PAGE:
Watch the Freak Show — Don’t Join In
Comedian George Carlin, when asked whether he was inclined towards political involvement replied, “No. I just sit back and watch the freak show”. (By the way, I’m not implying that all political involvement is freakish behavior).
Have you ever been in a team meeting where members were angry, oppositional, or trapped by fearful “What ifs”? Collaboration seemed to go down the toilet. Instead, the conflict became personal or political. It got nowhere in solving real-life problems.
· Jump into the swamp and wrestle with the alligators?
· Let your hot buttons be hit resulting in a playground scuffle?
· Run and hide instead of standing your ground?
- Throw a brick at the TV at the idiot of the day?
Any of the above responses would be unproductive. They indicate that you had unwittingly allowed yourself to be dragged onto the stage with the freaks. You give them power they don’t deserve.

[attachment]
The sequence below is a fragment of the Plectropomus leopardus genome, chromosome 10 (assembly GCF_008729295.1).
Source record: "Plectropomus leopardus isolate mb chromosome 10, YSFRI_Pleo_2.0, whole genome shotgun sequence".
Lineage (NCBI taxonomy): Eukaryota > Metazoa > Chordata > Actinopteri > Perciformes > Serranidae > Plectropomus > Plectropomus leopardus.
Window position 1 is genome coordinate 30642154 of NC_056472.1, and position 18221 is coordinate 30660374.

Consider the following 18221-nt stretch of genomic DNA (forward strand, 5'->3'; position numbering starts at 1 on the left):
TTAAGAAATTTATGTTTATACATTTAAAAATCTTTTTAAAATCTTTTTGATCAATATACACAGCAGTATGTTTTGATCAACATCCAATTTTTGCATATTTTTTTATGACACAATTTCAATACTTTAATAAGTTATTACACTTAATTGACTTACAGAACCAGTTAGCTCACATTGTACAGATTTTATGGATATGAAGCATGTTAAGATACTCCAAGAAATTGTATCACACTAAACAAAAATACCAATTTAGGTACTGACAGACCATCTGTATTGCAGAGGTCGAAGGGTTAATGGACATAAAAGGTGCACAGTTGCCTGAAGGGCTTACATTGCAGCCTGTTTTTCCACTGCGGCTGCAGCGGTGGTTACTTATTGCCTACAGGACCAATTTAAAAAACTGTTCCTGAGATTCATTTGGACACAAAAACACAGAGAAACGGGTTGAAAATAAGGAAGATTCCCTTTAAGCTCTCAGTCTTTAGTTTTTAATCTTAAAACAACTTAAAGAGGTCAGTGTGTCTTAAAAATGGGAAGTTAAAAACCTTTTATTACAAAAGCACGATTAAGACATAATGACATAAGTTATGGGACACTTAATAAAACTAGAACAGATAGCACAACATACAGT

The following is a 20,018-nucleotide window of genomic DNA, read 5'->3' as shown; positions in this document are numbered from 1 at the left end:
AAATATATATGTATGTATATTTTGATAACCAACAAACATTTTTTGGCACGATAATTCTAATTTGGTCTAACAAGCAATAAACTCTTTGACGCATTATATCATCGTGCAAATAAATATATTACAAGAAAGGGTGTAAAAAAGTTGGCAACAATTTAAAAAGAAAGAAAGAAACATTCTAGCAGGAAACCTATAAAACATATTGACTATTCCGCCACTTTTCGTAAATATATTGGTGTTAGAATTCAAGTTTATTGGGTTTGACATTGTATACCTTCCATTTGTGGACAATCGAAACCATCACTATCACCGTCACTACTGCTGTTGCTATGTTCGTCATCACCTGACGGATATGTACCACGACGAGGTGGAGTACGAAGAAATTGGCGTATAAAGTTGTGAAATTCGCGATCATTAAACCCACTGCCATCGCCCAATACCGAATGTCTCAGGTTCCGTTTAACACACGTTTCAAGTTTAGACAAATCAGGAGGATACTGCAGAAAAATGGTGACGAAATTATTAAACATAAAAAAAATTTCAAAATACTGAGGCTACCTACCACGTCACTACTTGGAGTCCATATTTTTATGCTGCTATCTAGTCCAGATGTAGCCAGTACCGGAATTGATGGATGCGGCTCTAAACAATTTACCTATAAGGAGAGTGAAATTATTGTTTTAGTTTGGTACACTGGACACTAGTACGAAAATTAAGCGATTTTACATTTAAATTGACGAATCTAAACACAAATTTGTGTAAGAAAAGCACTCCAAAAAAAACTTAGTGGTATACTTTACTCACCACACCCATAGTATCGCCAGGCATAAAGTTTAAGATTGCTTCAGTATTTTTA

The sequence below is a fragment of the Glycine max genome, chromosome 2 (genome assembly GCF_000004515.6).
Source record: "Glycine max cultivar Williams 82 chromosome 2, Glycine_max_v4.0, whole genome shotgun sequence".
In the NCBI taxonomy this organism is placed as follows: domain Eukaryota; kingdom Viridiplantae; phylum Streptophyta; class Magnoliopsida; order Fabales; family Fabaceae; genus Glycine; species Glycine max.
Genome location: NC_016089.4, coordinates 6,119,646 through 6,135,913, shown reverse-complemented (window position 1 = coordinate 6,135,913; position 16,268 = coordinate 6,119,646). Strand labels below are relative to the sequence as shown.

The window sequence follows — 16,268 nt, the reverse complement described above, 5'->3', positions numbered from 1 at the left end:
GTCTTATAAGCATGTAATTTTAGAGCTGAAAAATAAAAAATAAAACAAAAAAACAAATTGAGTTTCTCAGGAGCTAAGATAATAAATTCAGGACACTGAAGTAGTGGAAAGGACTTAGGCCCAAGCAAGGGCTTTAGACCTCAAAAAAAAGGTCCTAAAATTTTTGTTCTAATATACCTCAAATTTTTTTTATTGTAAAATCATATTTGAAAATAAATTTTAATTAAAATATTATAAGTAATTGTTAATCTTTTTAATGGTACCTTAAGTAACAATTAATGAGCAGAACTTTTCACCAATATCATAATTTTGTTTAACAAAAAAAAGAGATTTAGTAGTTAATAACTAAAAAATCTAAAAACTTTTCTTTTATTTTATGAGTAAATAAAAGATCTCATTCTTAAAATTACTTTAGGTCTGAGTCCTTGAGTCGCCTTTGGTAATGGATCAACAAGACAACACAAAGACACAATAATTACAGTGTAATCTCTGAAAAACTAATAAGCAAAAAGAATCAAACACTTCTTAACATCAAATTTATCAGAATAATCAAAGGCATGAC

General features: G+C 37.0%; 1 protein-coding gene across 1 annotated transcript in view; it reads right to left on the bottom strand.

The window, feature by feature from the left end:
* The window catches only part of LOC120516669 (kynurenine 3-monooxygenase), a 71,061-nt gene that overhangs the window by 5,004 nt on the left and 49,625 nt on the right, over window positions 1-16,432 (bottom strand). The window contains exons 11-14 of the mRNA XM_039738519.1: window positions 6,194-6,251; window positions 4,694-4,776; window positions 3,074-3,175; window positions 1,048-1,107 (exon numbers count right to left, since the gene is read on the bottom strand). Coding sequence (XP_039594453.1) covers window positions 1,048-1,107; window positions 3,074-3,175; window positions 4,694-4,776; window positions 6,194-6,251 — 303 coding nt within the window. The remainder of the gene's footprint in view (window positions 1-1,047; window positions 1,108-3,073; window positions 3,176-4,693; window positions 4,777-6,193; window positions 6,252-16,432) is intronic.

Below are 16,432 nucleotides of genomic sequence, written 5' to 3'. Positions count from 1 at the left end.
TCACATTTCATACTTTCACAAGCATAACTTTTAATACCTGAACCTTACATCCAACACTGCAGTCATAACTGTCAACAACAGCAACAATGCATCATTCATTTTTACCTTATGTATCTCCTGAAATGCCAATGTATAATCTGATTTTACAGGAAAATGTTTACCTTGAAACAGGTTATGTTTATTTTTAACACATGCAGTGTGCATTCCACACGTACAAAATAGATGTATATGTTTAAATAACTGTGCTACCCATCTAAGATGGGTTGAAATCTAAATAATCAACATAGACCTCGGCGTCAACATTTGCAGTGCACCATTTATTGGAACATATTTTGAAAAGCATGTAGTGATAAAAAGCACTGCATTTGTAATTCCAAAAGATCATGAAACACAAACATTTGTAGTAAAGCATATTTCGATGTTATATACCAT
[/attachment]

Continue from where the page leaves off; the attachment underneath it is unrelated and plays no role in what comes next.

That is often what we do with the back seat drivers in our heads? Most of their chatter falls into the category of self-talk devoid of insight. When the boss passes you in the hallway (now on Zoom) with a sour look on her face did you think, “What did I do? Was my project proposal that bad?” How do you know that the ‘look’ is about you? Could it not be that she had a sour stomach after a particularly bad luncheon?
I can be a back seat driver at times. My wife curbs my unsolicited advice with, “Driver’s choice”.
In his brilliant book “The Untethered Soul” High Tech CEO Michael Singer writes,
“To attain true inner freedom, you must be able to objectively watch your problems instead of being lost in them. No solution can possibly exist while you’re lost in the energy of the problem”.
Singer puts his money where his mouth was. During the six turbulent years when his company was under investigation by the Feds (he was exonerated), he recalls that he went to a place of inner peace by not becoming a part of the turmoil.
Make a driver’s choice to free yourself from habitual thoughts and emotions. Instead, revert to your inner observing self. In the end, our thoughts are not the same as our source of inner wisdom. As Singer writes,
“The truth is that most of life will unfold in accordance with forces far outside your control, regardless of what your mind says about it”